They say you can’t keep a good man down, but clearly this maxim could be expanded to include disgraced F1 team bosses, as well. Flavio Briatore, who resigned from Renault last year in the wake of the Crashgate scandal has been seen frequenting the Ferrari headquarters in Maranello recently, and naturally certain observers have therefone concluded that he’s about to take over Stefano Domenicali’s job as team principal.
Never mind that Briatore will be unable to take a direct hand in team management for another two years, per the provisions of an FIA ban that will remain in effect until 2013. The rumor mongers insist that Briatore is lobbying behind the scenes to have this timeline abbreviated.
Stranger things have happened. Remember that Flavio’s initial ban was for five years, but he contested the matter in court, and had it reduced. It’s also true that the current president of the FIA is former Ferrari boss Jean Todt. If Flavio were angling for a Ferrari position, would it be too far-fetched to think that Todt might be accommodating in this context? Conspiracy theorists are already sharpening their quills.
The question that occurs to me isn’t whether or not Flavio is in line to replace Domenicali. Far more relevant would be the question of why Ferrari would want him on board in the first place. While he’s certainly a colorful character, Flavio seems to be the proverbial fox in the chicken coop.
True, he did helm the Benetton/Renault squad to a total of four world titles, two with Michael Schumacher (under the Benetton brand) and two with Fernando Alonso (after the Renault acquisition). But he was also in charge during the team’s protracted fallow periods. So his record there is definitely mixed. And this year, Renault seems revitalized in the aftermath of Flavio’s departure. Perhaps Renault’s housecleaning was a blessing in disguise.
And while it’s true that Ferrari seems to have suffered since the departure of Ross Brawn at the end of 2006, I think you would have to be delusional to think that Flavio Briatore would be the tonic that would cure the team’s ills. When Brawn first went to Ferrari, he said his initial contribution to the team was to apply a British methodology to an Italian spirit (although one also suspects that Schumacher’s Teutonic approach to preparation was also an essential ingredient to their successful recipe during those years). Brawn’s framework apparently has been left in place, but Flavio is the anti-Brawn. God only knows what the result wold be.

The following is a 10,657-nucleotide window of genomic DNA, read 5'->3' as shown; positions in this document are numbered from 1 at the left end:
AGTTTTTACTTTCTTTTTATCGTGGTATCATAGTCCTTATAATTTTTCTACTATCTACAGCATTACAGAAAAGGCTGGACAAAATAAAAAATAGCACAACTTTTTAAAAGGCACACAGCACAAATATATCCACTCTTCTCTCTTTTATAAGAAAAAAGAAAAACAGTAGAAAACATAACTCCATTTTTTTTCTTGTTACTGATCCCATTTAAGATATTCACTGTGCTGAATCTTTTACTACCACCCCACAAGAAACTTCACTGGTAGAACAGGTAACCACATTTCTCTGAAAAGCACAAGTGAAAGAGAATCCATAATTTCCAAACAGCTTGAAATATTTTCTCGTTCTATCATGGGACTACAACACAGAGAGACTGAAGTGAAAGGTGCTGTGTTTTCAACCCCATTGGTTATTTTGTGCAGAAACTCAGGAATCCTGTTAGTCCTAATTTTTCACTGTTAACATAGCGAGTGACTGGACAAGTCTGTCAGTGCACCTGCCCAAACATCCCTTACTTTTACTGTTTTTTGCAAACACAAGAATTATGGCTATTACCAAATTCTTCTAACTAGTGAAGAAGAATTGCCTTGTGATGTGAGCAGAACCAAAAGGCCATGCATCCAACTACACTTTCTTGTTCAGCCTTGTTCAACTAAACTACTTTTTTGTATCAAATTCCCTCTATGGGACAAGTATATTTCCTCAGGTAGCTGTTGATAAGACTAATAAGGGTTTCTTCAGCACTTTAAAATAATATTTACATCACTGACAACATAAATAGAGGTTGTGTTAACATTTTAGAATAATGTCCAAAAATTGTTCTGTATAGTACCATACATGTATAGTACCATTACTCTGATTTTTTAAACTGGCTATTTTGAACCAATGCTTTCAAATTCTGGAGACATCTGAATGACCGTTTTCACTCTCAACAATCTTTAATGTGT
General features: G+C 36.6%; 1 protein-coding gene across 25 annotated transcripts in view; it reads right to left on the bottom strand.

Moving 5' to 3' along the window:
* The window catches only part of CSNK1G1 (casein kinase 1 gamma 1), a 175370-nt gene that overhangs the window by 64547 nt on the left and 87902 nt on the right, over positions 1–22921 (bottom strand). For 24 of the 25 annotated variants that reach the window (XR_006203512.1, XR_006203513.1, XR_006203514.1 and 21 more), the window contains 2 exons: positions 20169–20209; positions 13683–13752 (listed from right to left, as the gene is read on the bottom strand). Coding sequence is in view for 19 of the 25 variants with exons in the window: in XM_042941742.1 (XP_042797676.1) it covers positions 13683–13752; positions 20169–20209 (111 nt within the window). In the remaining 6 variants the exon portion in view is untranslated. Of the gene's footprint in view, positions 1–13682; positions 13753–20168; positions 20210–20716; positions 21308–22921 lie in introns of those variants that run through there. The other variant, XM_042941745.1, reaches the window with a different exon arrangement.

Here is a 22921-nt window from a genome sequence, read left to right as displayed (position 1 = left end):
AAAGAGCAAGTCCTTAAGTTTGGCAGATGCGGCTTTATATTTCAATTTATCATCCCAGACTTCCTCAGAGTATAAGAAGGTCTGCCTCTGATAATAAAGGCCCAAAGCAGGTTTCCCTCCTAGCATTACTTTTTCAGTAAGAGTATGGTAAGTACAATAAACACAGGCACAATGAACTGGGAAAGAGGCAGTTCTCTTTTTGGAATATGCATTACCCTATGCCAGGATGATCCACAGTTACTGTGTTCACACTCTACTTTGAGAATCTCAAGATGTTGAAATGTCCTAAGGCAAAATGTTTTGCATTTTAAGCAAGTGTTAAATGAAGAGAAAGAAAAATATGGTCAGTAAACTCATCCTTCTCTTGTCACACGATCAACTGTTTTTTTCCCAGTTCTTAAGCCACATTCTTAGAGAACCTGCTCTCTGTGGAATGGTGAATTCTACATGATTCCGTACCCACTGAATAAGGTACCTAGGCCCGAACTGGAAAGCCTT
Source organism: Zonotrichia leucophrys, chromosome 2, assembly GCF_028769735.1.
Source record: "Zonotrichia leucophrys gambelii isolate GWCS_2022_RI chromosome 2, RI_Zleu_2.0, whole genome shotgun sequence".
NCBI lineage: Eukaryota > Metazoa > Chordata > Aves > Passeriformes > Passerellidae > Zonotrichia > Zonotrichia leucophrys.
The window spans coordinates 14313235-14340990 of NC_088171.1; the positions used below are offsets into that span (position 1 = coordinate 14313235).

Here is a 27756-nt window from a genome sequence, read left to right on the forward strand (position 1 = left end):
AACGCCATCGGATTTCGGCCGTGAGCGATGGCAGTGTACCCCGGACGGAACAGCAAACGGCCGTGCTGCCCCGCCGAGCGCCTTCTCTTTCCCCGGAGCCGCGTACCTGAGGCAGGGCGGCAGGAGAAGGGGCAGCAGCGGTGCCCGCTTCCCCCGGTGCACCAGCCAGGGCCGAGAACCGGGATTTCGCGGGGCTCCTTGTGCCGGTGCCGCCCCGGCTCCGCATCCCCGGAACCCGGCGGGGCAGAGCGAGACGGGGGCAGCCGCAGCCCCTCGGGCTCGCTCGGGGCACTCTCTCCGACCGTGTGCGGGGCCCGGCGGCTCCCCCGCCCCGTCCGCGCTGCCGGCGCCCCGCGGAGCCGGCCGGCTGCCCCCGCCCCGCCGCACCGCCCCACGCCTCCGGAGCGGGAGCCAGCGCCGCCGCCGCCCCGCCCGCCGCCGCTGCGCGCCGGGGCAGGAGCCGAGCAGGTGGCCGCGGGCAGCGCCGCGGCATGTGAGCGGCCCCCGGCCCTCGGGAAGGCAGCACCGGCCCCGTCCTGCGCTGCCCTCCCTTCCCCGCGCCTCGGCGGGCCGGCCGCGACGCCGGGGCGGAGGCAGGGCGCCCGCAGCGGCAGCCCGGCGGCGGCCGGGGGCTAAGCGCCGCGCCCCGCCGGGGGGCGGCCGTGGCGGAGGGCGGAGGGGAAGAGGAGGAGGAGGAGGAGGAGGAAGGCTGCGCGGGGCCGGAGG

There’s also the question of internal politics. Flavio currently runs a company that manages several F1 drivers, including Mark Webber and…one Fernando Alonso. If Felipe Massa doesn’t feel paranoid now, that would certainly change once he saw Briatore perched on the pit wall wearing a set of red coveralls.
If you’re an American, of course, you’re apt to say, “Wouldn’t that be a conflict of interest?” But transparency has never been a by-law of Formula 1 operations, and Flavio has more often than not owned commercial interests in the drivers on the various teams he’s been linked with (besides Benetton/Renault, this list also includes the defunct Ligier and Menardi teams). The glaring exception to this trend was Michael Schumacher, who has always used Willi Weber as a manager. Weber now handles the career of Williams rookie Nico Hulkenberg.
Personally, I don’t see Briatore stepping in to fill Domenicali’s shoes. I can’t really see what he’d bring to the team. He wasn’t really a strategist at Renault. That role was filled by Pat Symonds and the team’s engineers.
Flavio’s real genius is commercial. Aside from various business interests connected to Formula 1, he also owns the Billionaire line of apparel; the Billionaire night club in Sardinia; Cipriani’s restaurant in Mayfair, London; and until recently, nearly a majority stake in the Pierrel pharmaceuticals concern. He also owns resorts in Tuscany and Kenya. And, most intriguingly, he and Bernie Ecclestone are co-owners of the Queens Park Rangers Football Club.
Some have speculated that Flavio will be recruited by Bernie to work behind the scenes on various commercial aspects of Formula 1. Apparently, these activities could be distanced enough from the sporting side of F1 to make them allowable under Flavio’s FIA ban. According to this line of thinking, Flavio’s visits to Maranello were made in this context.
On the other hand, it could be much simpler than that. Since Briatore is, in effect, Fernando Alonso’s manager, he might simply be doing business on behalf of his client. One can almost hear him saying, “Stefano, what’s all this nonsense I hear about equal treatment of the drivers? No number one? That’s absurd! Clearly, Fernando is….” You can imagine the rest of the conversation.